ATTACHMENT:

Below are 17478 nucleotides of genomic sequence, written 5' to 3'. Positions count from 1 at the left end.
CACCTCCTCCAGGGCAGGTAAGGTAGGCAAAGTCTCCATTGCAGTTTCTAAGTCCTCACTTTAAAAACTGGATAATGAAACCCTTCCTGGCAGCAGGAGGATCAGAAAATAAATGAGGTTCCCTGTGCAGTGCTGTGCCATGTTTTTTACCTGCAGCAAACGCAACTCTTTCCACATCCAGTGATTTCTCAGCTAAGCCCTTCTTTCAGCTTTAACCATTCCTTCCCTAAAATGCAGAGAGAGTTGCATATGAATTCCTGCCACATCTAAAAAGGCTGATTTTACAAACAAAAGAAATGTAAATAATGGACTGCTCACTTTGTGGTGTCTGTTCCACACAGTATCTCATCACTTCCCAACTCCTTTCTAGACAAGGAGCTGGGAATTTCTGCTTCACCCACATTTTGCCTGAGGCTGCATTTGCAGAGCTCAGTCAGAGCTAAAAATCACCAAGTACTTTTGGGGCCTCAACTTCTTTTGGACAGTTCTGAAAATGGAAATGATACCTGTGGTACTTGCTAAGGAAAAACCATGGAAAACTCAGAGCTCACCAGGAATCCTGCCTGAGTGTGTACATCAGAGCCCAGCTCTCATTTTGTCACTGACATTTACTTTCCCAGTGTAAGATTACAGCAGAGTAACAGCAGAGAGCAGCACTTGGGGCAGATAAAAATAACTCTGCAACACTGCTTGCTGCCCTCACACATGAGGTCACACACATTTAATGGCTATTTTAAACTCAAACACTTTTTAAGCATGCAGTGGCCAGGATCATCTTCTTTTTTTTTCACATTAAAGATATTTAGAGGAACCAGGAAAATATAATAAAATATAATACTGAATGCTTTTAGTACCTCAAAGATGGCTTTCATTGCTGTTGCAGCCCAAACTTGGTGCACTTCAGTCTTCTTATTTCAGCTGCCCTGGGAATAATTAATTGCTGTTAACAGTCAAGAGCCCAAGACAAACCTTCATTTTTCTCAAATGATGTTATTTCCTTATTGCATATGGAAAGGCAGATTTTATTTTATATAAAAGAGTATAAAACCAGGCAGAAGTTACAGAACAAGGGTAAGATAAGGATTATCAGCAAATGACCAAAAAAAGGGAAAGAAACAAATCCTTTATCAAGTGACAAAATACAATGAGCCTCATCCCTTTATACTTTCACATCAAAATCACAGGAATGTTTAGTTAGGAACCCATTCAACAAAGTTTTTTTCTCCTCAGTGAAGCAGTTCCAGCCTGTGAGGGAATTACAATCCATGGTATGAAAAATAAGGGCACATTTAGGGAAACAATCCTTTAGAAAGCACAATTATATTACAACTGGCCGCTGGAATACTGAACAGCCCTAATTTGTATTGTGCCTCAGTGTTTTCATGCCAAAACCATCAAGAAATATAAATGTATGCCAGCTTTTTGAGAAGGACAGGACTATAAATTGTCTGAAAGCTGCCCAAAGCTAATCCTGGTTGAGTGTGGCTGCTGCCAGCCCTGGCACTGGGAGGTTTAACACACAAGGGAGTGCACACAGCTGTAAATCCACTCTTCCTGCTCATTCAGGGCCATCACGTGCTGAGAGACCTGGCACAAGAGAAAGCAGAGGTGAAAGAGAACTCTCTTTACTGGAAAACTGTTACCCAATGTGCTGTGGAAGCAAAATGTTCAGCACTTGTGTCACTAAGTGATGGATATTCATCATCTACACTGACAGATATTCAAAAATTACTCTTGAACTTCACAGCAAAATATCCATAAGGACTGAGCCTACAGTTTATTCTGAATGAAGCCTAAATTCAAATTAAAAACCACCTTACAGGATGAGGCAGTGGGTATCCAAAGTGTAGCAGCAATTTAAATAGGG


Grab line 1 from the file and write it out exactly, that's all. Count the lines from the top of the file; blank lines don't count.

Below are 17478 nucleotides of genomic sequence, written 5' to 3'. Positions count from 1 at the left end.